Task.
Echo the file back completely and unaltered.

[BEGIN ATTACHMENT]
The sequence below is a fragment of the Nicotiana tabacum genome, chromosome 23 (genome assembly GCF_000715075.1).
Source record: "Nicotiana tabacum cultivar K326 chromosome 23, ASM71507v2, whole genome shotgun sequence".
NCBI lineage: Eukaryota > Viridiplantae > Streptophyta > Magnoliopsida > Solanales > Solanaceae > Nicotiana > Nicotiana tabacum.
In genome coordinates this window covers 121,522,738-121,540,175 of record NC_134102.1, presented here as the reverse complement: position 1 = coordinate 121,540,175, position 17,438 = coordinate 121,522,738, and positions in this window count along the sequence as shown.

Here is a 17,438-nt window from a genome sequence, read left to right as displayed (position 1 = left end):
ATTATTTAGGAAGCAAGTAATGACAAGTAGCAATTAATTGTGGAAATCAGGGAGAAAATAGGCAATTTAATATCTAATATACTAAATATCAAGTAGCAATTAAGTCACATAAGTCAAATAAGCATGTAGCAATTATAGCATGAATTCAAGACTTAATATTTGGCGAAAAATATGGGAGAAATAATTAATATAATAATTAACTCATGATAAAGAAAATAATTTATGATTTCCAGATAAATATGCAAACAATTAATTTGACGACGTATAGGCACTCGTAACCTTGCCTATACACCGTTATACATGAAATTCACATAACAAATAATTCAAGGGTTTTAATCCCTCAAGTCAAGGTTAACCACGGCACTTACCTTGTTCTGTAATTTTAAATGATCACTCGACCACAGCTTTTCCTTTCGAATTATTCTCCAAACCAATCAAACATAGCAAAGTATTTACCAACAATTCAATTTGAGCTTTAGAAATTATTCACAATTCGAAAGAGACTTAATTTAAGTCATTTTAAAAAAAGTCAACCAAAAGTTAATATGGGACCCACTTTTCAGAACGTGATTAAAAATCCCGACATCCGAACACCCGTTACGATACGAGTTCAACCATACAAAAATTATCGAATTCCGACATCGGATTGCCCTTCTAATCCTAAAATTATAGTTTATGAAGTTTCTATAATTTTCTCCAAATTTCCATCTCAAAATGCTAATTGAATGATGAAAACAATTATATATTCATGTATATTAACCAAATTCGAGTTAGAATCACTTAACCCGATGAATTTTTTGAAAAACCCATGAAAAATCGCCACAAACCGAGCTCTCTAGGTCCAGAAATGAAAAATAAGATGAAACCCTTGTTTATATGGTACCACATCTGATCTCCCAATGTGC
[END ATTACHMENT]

The sequence below is a fragment of the Nicotiana tabacum genome, chromosome 23 (genome assembly GCF_000715075.1).
Source record: "Nicotiana tabacum cultivar K326 chromosome 23, ASM71507v2, whole genome shotgun sequence".
NCBI lineage: Eukaryota > Viridiplantae > Streptophyta > Magnoliopsida > Solanales > Solanaceae > Nicotiana > Nicotiana tabacum.
In genome coordinates this window covers 121,522,738-121,540,175 of record NC_134102.1, presented here as the reverse complement: position 1 = coordinate 121,540,175, position 17,438 = coordinate 121,522,738, and positions in this window count along the sequence as shown.

Here is a 17,438-nt window from a genome sequence, read left to right as displayed (position 1 = left end):
ATTATTTAGGAAGCAAGTAATGACAAGTAGCAATTAATTGTGGAAATCAGGGAGAAAATAGGCAATTTAATATCTAATATACTAAATATCAAGTAGCAATTAAGTCACATAAGTCAAATAAGCATGTAGCAATTATAGCATGAATTCAAGACTTAATATTTGGCGAAAAATATGGGAGAAATAATTAATATAATAATTAACTCATGATAAAGAAAATAATTTATGATTTCCAGATAAATATGCAAACAATTAATTTGACGACGTATAGGCACTCGTAACCTTGCCTATACACCGTTATACATGAAATTCACATAACAAATAATTCAAGGGTTTTAATCCCTCAAGTCAAGGTTAACCACGGCACTTACCTTGTTCTGTAATTTTAAATGATCACTCGACCACAGCTTTTCCTTTCGAATTATTCTCCAAACCAATCAAACATAGCAAAGTATTTACCAACAATTCAATTTGAGCTTTAGAAATTATTCACAATTCGAAAGAGACTTAATTTAAGTCATTTTAAAAAAAGTCAACCAAAAGTTAATATGGGACCCACTTTTCAGAACGTGATTAAAAATCCCGACATCCGAACACCCGTTACGATACGAGTTCAACCATACAAAAATTATCGAATTCCGACATCGGATTGCCCTTCTAATCCTAAAATTATAGTTTATGAAGTTTCTATAATTTTCTCCAAATTTCCATCTCAAAATGCTAATTGAATGATGAAAACAATTATATATTCATGTATATTAACCAAATTCGAGTTAGAATCACTTAACCCGATGAATTTTTTGAAAAACCCATGAAAAATCGCCACAAACCGAGCTCTCTAGGTCCAGAAATGAAAAATAAGATGAAACCCTTGTTTATATGGTACCACATCTGATCTCCCAATGTGC